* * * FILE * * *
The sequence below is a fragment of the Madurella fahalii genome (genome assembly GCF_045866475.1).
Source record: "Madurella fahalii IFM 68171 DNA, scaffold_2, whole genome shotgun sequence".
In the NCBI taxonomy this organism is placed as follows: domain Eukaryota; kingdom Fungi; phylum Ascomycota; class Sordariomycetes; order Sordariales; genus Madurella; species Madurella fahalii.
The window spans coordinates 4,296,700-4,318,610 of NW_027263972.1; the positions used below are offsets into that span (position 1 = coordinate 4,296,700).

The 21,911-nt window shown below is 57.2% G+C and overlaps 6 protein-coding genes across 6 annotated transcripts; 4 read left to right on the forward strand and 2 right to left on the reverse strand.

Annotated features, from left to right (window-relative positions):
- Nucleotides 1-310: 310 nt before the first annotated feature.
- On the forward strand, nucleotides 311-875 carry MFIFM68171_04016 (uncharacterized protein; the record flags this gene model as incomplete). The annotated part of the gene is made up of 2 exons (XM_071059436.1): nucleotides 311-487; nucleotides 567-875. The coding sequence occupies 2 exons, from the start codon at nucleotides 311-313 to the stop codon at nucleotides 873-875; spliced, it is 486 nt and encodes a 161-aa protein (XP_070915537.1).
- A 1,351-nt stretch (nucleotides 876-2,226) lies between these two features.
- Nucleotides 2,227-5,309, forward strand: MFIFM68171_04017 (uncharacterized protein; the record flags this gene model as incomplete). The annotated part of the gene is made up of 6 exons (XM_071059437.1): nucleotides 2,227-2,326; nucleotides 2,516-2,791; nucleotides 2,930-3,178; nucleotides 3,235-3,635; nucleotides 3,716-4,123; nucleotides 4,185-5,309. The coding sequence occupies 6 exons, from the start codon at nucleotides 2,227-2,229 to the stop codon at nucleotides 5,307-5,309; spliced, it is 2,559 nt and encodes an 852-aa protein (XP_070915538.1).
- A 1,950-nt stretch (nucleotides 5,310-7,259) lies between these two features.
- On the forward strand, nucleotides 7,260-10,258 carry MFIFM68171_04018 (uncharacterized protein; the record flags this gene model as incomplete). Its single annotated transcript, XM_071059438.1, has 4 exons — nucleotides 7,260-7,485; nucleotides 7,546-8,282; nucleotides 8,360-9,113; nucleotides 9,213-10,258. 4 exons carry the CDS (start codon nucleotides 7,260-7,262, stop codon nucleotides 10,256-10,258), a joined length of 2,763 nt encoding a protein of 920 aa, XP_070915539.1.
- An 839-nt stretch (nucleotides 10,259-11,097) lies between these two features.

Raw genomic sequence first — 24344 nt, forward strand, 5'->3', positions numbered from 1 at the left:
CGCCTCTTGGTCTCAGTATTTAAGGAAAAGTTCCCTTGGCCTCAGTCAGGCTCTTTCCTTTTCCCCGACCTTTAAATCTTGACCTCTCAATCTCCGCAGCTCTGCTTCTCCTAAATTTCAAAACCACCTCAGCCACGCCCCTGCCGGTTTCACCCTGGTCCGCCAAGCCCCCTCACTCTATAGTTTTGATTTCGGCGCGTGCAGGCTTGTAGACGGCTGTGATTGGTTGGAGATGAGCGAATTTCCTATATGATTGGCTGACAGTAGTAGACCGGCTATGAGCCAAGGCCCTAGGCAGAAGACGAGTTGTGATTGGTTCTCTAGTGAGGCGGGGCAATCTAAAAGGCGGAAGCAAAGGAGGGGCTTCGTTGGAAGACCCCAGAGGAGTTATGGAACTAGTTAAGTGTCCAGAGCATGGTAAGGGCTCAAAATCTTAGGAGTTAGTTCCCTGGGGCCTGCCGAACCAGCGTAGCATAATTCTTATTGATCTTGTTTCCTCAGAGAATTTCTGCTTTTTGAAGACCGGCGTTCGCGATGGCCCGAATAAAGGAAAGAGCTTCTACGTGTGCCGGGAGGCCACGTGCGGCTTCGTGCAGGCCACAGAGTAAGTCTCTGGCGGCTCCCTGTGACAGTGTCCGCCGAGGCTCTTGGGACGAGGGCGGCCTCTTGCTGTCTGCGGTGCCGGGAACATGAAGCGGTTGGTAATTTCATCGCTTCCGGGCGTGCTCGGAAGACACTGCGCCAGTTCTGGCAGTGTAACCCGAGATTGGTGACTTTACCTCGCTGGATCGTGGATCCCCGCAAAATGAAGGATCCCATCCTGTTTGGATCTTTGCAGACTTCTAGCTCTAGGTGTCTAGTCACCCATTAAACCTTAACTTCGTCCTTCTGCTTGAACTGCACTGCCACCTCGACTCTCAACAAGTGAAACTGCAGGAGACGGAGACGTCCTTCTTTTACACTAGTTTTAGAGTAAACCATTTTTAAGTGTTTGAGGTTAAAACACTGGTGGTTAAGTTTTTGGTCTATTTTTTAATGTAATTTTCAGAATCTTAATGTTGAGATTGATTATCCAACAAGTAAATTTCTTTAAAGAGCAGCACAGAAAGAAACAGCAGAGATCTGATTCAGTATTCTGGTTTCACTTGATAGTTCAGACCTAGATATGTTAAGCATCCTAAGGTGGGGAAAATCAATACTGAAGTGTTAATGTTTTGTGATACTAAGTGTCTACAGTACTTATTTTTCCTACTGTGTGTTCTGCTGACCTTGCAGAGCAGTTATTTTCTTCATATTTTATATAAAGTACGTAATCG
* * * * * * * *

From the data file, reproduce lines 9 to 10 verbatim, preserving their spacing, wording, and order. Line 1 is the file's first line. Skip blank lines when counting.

- A 1,351-nt stretch (nucleotides 876-2,226) lies between these two features.
- Nucleotides 2,227-5,309, forward strand: MFIFM68171_04017 (uncharacterized protein; the record flags this gene model as incomplete). The annotated part of the gene is made up of 6 exons (XM_071059437.1): nucleotides 2,227-2,326; nucleotides 2,516-2,791; nucleotides 2,930-3,178; nucleotides 3,235-3,635; nucleotides 3,716-4,123; nucleotides 4,185-5,309. The coding sequence occupies 6 exons, from the start codon at nucleotides 2,227-2,229 to the stop codon at nucleotides 5,307-5,309; spliced, it is 2,559 nt and encodes an 852-aa protein (XP_070915538.1).